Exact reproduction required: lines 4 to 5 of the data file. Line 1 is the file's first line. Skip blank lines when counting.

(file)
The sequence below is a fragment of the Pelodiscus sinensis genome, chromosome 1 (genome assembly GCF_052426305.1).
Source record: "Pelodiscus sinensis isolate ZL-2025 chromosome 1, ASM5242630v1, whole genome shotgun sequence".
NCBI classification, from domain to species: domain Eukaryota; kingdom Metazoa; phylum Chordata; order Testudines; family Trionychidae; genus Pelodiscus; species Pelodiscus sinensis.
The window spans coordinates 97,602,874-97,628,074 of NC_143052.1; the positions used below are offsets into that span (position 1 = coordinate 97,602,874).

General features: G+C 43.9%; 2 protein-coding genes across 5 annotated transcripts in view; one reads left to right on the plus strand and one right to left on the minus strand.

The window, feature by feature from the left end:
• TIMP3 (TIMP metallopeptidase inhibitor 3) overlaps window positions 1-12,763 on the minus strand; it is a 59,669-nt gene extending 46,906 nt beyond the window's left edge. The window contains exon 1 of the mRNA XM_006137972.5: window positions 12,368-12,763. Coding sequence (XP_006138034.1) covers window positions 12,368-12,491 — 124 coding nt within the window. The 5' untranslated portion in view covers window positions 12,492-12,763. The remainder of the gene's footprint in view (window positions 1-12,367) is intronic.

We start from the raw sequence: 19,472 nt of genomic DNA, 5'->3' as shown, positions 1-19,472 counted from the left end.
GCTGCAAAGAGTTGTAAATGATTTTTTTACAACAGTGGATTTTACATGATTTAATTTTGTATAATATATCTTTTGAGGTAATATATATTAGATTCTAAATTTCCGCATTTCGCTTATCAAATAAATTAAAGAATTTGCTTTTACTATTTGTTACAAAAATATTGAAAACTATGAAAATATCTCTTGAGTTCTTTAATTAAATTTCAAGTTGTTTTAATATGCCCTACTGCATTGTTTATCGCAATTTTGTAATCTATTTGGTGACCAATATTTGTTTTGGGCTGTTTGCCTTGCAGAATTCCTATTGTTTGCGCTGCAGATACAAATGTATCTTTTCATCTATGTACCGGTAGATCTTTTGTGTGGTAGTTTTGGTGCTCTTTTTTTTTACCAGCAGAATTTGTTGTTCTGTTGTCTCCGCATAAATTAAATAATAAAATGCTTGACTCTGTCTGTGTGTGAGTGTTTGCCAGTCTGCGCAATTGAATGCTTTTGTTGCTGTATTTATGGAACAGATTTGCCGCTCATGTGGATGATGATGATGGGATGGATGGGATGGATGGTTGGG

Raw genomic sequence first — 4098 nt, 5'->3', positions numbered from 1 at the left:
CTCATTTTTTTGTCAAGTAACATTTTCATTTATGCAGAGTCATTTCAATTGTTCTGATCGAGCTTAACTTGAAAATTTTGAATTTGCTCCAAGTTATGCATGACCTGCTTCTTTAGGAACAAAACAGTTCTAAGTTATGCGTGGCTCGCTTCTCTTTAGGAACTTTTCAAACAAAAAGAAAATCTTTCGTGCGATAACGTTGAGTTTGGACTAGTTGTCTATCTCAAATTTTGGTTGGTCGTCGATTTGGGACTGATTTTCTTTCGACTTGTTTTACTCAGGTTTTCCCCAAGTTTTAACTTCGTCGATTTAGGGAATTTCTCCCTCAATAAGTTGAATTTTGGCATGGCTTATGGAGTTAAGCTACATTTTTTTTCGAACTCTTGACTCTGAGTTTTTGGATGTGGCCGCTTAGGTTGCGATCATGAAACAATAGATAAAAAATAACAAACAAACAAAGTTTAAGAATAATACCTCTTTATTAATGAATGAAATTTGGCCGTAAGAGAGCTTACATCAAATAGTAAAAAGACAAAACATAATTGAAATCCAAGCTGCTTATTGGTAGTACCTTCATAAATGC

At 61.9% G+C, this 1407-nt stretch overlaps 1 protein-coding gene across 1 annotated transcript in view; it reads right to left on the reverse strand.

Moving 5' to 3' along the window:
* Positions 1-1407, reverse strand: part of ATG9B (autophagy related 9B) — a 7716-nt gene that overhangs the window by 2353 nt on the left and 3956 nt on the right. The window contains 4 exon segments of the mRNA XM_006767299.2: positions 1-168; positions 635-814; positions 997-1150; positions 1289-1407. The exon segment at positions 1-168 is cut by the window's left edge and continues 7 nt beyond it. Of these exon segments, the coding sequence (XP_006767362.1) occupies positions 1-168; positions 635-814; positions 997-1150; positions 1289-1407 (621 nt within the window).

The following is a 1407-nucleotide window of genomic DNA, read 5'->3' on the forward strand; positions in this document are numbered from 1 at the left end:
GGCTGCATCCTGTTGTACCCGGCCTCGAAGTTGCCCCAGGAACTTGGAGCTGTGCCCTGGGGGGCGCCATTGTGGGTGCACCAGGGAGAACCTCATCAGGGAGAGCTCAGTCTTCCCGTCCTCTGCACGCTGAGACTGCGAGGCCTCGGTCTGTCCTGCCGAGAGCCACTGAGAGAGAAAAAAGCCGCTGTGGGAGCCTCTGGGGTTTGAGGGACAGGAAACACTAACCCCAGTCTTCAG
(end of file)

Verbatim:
The window spans coordinates 97,602,874-97,628,074 of NC_143052.1; the positions used below are offsets into that span (position 1 = coordinate 97,602,874).

General features: G+C 43.9%; 2 protein-coding genes across 5 annotated transcripts in view; one reads left to right on the plus strand and one right to left on the minus strand.